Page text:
Although the doberman is one of the smartest, most obedient and trainable dogs, some are a challenge for their owners. If your dog has been through obedience training and is still having issues, you’ll need to find a solution that works best for you and your dogs personality. Remember some dobermans learn quicker than others.
When a dog does not obey your command you need to ask yourself a few questions. Did he hear you? You may need to speak louder or consider he has a hearing problem. Is he distracted by some smell? Get his attention, you need to be more interesting than the smell. Does he respect you as the leader? Is he a stubborn dog? Is he testing your authority? If so then this dog will need more work. Keep in mind that it takes about one and a half to three years for a dog to fully express his dominance, but once established it’s usually permanent. A dominant dog will take advantage of owners that they perceive to be weak. Beware trying to get your dog’s affection by excessively petting him, spoiling him or not doing enough training. When your dog is disobedient let him know immediately your disapproval by the tone of your voice.
Basic obedience training teaches your dog valuable commands that will keep him safe and make him a good canine companion. But another important part of obedience training is showing the dog that you are in control, that you are the boss. The more training dogs receive from their human pack leader, the more they will respect their leadership. If you give a command be prepared to follow it through with a correction if ignored. How do you do this with a dog that runs away or does not come? If you are doing basic come command training, you would be keeping your dog on a leash or rope to learn to come when called. Then you would test his come obedience with distractions around, still on a rope. Only when your dog comes every time called should you trust him off leash. If your dog is still disobeying this command, go back to training on a rope increasing the distance and distractions, little by little.
If you lose patience in “come” training or your dog still won’t reliably come when called after considerable practice, you need to deal with this fact. It is important for you to prevent having your dog escape, lost or injured in traffic. This is for his safety and your sanity. Decide to only allow him off leash in a fenced yard. Don’t take any chances off leash if you’re not sure that he’ll return to you. Also, when in your car, make sure to put the leash on before opening the door. Smart dogs like the doberman will wait until your guard is down before trying to escape.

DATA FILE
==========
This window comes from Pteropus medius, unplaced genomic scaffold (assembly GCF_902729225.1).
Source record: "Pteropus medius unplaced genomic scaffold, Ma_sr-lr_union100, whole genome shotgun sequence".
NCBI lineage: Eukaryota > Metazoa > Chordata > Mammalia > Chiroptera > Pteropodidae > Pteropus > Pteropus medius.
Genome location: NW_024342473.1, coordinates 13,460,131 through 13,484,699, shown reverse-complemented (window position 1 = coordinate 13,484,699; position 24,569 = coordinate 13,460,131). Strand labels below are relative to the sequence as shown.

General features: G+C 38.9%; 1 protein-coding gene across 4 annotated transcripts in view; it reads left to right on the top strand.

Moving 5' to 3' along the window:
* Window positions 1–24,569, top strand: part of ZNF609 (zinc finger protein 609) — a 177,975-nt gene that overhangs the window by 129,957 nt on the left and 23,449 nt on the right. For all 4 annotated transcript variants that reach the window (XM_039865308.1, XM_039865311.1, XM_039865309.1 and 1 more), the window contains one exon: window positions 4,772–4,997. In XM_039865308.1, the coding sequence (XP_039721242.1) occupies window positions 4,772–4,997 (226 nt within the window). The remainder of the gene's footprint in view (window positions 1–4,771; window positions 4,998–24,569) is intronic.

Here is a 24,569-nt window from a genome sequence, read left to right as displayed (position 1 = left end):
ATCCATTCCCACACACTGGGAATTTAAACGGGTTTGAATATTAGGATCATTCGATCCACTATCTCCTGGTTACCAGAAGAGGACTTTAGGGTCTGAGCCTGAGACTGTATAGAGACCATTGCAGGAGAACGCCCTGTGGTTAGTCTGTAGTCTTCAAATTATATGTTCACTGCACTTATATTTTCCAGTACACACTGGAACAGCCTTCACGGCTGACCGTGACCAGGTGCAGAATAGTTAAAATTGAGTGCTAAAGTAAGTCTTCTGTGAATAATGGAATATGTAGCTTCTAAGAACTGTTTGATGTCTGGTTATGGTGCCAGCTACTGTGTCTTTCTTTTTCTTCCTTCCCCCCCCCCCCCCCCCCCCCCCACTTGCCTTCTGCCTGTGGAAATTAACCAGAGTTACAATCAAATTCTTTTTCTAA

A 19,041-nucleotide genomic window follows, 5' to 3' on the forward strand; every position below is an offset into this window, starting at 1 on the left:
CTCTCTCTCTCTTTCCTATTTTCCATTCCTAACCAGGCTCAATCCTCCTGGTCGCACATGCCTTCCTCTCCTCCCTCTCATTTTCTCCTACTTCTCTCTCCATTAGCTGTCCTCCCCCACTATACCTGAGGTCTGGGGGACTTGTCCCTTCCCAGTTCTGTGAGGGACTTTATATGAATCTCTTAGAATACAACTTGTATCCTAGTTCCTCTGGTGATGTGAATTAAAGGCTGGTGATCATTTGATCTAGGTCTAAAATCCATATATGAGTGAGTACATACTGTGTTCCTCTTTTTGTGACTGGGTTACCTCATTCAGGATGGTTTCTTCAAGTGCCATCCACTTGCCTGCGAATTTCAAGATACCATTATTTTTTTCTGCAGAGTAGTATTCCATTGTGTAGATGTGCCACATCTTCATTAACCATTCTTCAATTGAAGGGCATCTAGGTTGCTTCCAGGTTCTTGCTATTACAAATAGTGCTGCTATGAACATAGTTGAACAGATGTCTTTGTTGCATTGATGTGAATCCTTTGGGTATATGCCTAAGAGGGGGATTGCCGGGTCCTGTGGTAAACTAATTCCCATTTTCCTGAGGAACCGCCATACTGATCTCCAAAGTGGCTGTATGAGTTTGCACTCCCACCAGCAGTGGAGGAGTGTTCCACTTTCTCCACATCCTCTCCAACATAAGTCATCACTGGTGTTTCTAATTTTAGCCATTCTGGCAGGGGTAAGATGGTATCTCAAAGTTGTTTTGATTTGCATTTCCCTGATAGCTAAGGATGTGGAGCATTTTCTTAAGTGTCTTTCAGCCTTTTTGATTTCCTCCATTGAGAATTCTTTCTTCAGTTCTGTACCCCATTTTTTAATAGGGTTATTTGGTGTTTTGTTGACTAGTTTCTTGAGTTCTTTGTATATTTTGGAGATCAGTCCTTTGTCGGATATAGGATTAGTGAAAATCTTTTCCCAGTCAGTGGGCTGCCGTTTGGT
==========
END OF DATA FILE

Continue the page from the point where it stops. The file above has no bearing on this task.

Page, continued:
If your dog runs away or escapes, he will either run away quickly or wander around exploring, staying in sight but not reachable. He has basically decided that his freedom is more interesting than you. So you need to be more interesting to entice him back. Remain calm. If you can see him try calling his name while kneeling down with open arms, smile and sound inviting.
If the come command doesn’t work try these tricks:
- opening the door to your house and run in calling your dogs name, he might run in after you.
- if you have food, try enticing him closer with it, the smellier, the better, dogs love cheese, this works well with food motivated dogs.
- follow him, wait until he is busy smelling, urinating/pooing, then walk up behind him quietly where his peripheral vision can’t see as well.
- lie flat down on the ground, your dog may be interested to investigate you
- if you think your dog is teasing you (he’s playful and bouncing around out of reach), try sitting down and ignoring him
- open the car door and happily ask if your dog wants to go on a car ride.
- try starting a game of fetch with a favorite toy or squeaky
- let your dog see you pretend to leave (but don’t really leave)
- try running in the opposite direction, dogs are predisposed to chase and may follow your chase game
If you manage to get your dog in reach, don’t lunge for him, his reflexes are faster than yours. Let him come to you, then pet and praise him while slowly grabbing the collar. Don’t show him any anger for coming to you.
If unfortunately your doberman has run away out of sight, note what direction he went and gather people to search the area. Your local humane society should also be able to help search.
Do you have any tricks to help catch a runaway dog?